An American Genocide: The United States and the California Indian Catastrophe, 1846-1873 by Benjamin MadleyThe first full account of the government-sanctioned genocide of California Indians under United States rule
Between 1846 and 1873, California’s Indian population plunged from perhaps 150,000 to 30,000. Benjamin Madley is the first historian to uncover the full extent of the slaughter, the involvement of state and federal officials, the taxpayer dollars that supported the violence, indigenous resistance, who did the killing, and why the killings ended. This deeply researched book is a comprehensive and chilling history of an American genocide.
Madley describes pre-contact California and precursors to the genocide before explaining how the Gold Rush stirred vigilante violence against California Indians. He narrates the rise of a state-sanctioned killing machine and the broad societal, judicial, and political support for genocide. Many participated: vigilantes, volunteer state militiamen, U.S. Army soldiers, U.S. congressmen, California governors, and others. The state and federal governments spent at least $1,700,000 on campaigns against California Indians. Besides evaluating government officials’ culpability, Madley considers why the slaughter constituted genocide and how other possible genocides within and beyond the Americas might be investigated using the methods presented in this groundbreaking book.
Population history of indigenous peoples of the Americas
She became the first of some known cases of white captives, many of whom became pawns in an ongoing power struggle that included European powers, American colonists and indigenous peoples straining to maintain their population, their land and way of life. A group of Native Americans look at a sailing ship in the bay below them. By the close of the Indian Wars in the late 19th century, fewer than , indigenous people remained, a sharp decline from the estimated 5 million to 15 million living in North America when Columbus arrived in The reasons for this racial genocide were multi-layered. Settlers, most of whom had been barred from inheriting property in Europe, arrived on American shores hungry for Indian land—and the abundant natural resources that came with it. Even more fundamentally, indigenous people were just too different: Their skin was dark.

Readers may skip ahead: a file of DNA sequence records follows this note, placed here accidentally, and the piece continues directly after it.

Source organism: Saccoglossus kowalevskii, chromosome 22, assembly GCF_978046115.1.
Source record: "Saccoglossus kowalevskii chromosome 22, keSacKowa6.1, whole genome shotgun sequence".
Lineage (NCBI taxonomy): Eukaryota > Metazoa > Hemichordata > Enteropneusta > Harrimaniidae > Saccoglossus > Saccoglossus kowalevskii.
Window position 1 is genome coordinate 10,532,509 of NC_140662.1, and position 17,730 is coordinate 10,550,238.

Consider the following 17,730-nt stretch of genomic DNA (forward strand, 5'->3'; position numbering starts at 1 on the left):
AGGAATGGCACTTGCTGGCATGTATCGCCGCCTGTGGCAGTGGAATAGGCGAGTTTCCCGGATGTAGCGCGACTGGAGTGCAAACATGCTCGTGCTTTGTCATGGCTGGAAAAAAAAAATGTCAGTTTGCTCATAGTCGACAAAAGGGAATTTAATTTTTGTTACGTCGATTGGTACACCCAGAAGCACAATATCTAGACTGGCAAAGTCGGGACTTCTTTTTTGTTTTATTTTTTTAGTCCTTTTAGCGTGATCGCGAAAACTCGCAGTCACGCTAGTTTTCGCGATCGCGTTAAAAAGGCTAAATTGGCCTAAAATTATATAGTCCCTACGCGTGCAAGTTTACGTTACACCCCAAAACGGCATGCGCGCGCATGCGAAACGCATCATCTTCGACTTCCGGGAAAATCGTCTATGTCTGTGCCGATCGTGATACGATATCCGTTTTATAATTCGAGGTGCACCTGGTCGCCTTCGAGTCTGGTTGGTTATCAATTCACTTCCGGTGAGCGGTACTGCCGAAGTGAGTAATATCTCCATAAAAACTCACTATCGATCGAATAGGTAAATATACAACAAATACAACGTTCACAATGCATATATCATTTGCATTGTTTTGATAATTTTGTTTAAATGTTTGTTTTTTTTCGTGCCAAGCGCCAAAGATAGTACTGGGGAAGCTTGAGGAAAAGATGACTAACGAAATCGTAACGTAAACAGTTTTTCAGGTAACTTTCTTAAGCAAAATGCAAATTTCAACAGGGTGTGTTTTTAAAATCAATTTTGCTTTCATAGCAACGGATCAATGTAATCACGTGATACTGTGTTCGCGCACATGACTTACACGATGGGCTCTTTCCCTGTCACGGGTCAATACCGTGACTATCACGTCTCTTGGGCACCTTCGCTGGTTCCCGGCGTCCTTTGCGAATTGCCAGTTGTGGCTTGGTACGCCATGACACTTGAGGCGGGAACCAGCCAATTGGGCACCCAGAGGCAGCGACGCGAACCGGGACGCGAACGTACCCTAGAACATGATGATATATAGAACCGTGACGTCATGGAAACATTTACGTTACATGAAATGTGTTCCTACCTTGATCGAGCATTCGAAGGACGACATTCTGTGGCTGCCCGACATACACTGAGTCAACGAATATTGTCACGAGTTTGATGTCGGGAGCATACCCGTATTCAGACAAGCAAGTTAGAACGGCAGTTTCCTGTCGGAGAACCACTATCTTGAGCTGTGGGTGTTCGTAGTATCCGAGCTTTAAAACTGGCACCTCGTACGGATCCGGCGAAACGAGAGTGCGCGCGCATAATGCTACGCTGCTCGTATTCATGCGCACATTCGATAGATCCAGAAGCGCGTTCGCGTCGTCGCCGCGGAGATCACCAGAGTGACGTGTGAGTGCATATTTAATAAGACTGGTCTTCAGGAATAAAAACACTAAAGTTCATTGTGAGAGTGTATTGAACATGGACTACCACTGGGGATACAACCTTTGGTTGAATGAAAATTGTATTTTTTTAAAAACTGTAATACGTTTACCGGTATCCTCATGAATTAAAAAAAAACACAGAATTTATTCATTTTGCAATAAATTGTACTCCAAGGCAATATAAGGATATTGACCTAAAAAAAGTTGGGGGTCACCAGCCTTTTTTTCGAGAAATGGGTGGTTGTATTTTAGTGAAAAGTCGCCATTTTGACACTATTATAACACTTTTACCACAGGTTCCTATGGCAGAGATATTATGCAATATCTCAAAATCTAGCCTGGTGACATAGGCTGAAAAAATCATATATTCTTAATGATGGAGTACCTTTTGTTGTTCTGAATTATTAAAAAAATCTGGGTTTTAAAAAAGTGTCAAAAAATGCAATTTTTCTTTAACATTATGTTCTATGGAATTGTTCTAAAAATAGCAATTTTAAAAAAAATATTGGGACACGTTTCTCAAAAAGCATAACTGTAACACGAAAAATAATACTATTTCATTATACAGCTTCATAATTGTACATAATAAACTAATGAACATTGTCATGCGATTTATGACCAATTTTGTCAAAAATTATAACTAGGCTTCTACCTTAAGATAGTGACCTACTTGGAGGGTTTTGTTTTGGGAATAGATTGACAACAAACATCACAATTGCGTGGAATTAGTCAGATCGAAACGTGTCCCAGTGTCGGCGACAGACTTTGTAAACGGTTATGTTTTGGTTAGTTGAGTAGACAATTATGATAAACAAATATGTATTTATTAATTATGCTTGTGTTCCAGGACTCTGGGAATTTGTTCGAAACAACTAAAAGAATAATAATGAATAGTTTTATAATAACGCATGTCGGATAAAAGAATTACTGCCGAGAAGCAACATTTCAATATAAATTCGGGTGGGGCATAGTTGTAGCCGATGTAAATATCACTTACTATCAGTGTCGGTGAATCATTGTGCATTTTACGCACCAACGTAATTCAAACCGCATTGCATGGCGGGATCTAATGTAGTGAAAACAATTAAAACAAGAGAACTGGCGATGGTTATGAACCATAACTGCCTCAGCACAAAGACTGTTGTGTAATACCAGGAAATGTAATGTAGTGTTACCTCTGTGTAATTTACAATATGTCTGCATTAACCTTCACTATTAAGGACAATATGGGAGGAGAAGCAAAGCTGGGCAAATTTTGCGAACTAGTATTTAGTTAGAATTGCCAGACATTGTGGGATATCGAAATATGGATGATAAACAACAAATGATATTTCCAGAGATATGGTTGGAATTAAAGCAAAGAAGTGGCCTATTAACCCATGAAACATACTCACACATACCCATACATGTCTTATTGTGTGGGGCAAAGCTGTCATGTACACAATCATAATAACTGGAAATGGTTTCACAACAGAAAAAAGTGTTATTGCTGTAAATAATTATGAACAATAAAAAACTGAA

COMING TO TERMS WITH GENOCIDE
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Guenter Lewy, who for many years taught political science at the University of Massachusetts, has been a contributor to Commentary since Richard West, declared that the new institution would not shy away from such difficult subjects as the effort to eradicate American Indian culture in the 19th and 20th centuries. It is a safe bet that someone will also, inevitably, raise the issue of genocide. Thus, according to Ward Churchill, a professor of ethnic studies at the University of Colorado, the reduction of the North American Indian population from an estimated 12 million in to barely , in represents a"vast genocide. Stannard, a historian at the University of Hawaii, native Americans had undergone the"worst human holocaust the world had ever witnessed, roaring across two continents non-stop for four centuries and consuming the lives of countless tens of millions of people.
The genocide of indigenous peoples is the mass destruction of entire communities of indigenous peoples. While the concept of genocide was formulated by Raphael Lemkin in the midth century, the expansion of various European colonial powers such as the Spanish and British empires and the subsequent establishment of colonies on indigenous territory frequently involved acts of genocidal violence against indigenous groups in the Americas , Australia , Africa and Asia. He saw this genocide as a two-stage process, the first being the destruction of the indigenous population's way of life. In the second stage, the newcomers impose their way of life on the indigenous group. Some scholars, among them Lemkin, have argued that cultural genocide , sometimes called ethnocide , should also be recognized. A people may continue to exist, but if they are prevented from perpetuating their group identity by prohibitions against cultural and religious practices that are the basis of that identity, this may also be considered a form of genocide.